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Grades of Wood Flooring

 

When selecting your new floor, make sure that you choose a floor that will meet your taste and needs

 

This is a brief explanation of the natural variation in the grades of timber when it is manufactured. The Grade of the product affects it's appearance, but not its suitability for use.

 

These are the main natural features taken into account when grading wood flooring;

 

  1. The number & size of knots and imperfections.

  2. The amount of sap present in the plank.

  3. The level of variation between planks.

 

These wood flooring grades are described as ;

 

AB (Prime Grade)

This is the highest grade available in wood flooring. This wood is cut from the centre of the tree, and the wood from the centre is much more uniform and has far less knots & imperfections. AB grade flooring has a much lower sap content, usually no more than 5% of the board which leads to a more uniform colour across different boards. If you like a wooden floor with minimal feature and character this is for you.

 

ABC (Select Grade)

This wood will contain slightly more knots than the AB grade and can often be larger in size. To ensure the planks can be considered as ABC grade, the knots should be no bigger than 20mm. This timber can contain anywhere up to 10% sap content in each plank, this grade has slightly more varied colour between boards.

 

ABCD (Natural Grade)

This grade of timber contains more knots than both AB and ABC grade flooring. These knots can be as big as 50mm in diameter. Manufacturers often use coloured wood filler or "putty" to fill in the larger knots, which then allows for a more even finish. This putty can be either lighter or darker than the board and can look attractive in both ways, depending on personal preference. This is the floor for you if you like feature and character.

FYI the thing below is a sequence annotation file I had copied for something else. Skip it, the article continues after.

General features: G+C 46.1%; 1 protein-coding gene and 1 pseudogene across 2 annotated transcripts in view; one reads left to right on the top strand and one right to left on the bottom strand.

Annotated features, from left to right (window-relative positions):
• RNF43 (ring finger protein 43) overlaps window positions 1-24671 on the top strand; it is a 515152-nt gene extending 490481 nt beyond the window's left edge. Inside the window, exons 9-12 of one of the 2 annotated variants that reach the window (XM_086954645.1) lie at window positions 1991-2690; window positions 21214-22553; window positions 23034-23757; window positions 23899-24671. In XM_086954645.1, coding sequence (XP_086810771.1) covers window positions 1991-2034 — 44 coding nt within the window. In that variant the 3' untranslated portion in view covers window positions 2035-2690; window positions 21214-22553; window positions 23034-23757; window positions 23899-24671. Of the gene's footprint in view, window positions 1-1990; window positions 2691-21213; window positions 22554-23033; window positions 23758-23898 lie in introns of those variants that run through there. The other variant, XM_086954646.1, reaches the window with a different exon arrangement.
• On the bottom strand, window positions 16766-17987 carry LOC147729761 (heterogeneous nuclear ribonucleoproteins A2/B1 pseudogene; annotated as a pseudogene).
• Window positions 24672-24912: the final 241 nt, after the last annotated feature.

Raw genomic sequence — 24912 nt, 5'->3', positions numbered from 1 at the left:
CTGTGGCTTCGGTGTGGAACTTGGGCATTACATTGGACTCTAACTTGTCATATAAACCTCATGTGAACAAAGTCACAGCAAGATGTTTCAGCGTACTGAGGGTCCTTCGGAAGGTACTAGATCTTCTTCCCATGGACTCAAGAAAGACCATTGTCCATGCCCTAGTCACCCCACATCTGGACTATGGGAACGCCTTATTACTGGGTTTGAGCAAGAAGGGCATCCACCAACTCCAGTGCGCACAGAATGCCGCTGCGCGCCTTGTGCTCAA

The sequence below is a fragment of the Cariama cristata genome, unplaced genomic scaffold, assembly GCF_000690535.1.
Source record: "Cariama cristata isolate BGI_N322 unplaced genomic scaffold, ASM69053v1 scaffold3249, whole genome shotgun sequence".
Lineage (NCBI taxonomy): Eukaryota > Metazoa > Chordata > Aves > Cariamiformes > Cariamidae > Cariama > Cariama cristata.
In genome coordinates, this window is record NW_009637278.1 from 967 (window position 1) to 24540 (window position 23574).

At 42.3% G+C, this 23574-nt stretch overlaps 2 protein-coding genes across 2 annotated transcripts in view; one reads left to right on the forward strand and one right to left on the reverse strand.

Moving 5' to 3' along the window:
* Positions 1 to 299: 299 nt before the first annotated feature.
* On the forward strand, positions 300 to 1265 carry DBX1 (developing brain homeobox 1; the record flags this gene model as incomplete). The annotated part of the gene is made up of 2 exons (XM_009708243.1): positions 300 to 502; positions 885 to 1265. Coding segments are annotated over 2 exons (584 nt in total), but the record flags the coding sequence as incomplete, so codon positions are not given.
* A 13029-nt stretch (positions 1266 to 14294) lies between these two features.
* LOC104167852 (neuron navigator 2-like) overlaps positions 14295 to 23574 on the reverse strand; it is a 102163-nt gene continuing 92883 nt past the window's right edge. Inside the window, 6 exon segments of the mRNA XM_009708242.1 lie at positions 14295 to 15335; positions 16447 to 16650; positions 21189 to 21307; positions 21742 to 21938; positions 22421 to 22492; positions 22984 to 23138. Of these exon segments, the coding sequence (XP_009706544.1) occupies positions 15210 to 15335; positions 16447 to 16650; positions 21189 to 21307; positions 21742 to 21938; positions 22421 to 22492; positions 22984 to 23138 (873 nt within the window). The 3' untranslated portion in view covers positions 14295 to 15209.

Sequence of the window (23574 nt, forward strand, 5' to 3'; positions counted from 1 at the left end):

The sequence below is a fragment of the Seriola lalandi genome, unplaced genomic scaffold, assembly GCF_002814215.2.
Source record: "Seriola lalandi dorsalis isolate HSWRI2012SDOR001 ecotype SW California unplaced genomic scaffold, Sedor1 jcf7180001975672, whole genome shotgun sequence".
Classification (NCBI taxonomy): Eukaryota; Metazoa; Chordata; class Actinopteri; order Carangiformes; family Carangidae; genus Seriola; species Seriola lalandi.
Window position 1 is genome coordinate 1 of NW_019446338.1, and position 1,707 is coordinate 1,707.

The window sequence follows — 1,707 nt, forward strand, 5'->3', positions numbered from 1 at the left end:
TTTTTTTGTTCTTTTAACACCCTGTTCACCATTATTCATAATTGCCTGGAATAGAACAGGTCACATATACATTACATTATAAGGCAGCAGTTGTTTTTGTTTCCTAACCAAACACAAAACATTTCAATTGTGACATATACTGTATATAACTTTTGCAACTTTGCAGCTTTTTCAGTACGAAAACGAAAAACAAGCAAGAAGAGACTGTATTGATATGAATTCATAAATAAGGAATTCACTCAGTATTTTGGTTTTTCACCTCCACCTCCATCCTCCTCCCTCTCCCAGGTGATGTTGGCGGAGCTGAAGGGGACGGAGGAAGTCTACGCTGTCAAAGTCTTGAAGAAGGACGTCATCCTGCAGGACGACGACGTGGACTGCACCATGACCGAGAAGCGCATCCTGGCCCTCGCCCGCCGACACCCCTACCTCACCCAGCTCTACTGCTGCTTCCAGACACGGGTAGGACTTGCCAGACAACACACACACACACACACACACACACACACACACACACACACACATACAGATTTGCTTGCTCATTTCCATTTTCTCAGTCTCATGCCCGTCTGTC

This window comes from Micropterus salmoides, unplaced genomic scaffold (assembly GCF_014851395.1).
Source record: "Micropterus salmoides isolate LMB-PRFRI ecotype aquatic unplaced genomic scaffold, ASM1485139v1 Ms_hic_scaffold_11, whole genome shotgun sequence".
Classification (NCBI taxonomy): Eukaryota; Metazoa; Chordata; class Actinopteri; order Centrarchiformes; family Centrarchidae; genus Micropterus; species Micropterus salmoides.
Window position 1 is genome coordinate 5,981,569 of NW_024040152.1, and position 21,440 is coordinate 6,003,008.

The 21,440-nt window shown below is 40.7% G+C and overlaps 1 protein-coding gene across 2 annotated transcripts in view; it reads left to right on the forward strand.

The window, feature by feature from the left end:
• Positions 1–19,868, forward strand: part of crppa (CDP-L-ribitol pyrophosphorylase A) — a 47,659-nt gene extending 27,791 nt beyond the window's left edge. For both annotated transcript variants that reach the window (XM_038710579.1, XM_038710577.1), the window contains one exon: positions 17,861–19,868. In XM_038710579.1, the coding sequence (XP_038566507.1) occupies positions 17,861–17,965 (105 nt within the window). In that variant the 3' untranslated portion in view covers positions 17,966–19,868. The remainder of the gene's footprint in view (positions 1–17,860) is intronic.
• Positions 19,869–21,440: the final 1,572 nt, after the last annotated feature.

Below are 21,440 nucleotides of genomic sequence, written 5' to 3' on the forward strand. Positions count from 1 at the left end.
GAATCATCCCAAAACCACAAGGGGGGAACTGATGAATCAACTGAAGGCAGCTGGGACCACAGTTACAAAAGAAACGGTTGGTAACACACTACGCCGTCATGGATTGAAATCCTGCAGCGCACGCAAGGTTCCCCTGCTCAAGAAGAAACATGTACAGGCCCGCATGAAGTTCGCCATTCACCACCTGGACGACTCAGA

CD (Rustic Grade)

This grade of wood offers the greatest colour and grain variation of all real wood boards. This grade can contain knots up to 50mm in size and presents a more rustic timber appearance. CD grade timber uses wood fillers to give a more even finish. This flooring offers the widest variance between planks and gives the floor the most natural appearance.

A Grade

B Grade

C Grade

D Grade

Sapwood

Sapwood is the living part of the tree through which water and sap flow. It tends to be lighter in colour than the heartwood, and certain fuming, smoking and colouring processes emphasise it since it doesn’t react to these treatments to the same degree. By definition sapwood contains more moisture, however this is no cause for concern since all Havwoods’ timber has been carefully dried and its stability is ensured when supplied in an engineered form.

KNOTS AND FILLERS

A knot is either the base of a side branch or a dormant bud around which the grain flows. A knot is sometimes replaced by filler and this may be of various colours: white, grey, brown and black are shown here.

MEDULLARY RAYS, CHECKS AND SHAKES

These white, ribbon-like medullary rays are an indication that the plank has been crafted from quarter-sawn timber. Checks and shakes usually occur at the end of a board and may be cut off.

FINISHES

 

LACQUERED

This is normally a polyurethane coating that covers the pores of the wood and forms a hard, resilient surface, protecting it from dirt and moisture ingress. A good quality lacquer will protect a wooden floor for anything from 12 months to 6 years, depending upon the amount of foot traffic.

 

OILED

Oil penetrates deep into the the wood and brings out the true beauty of both the color and grain, as well as providing protection for the floor. In addition to providing a natural look, oiled floors lend themselves to being spot repaired in the event of surface damage.

 

UV CURED HARDWAX OIL

Oil penetrates deep into the wood and bring out the true beauty of both the color and grain, as well as providing protection for the floor. In addition to providing a natural look, oiled floors lend themselves to being spot repaired in the event of surface damage.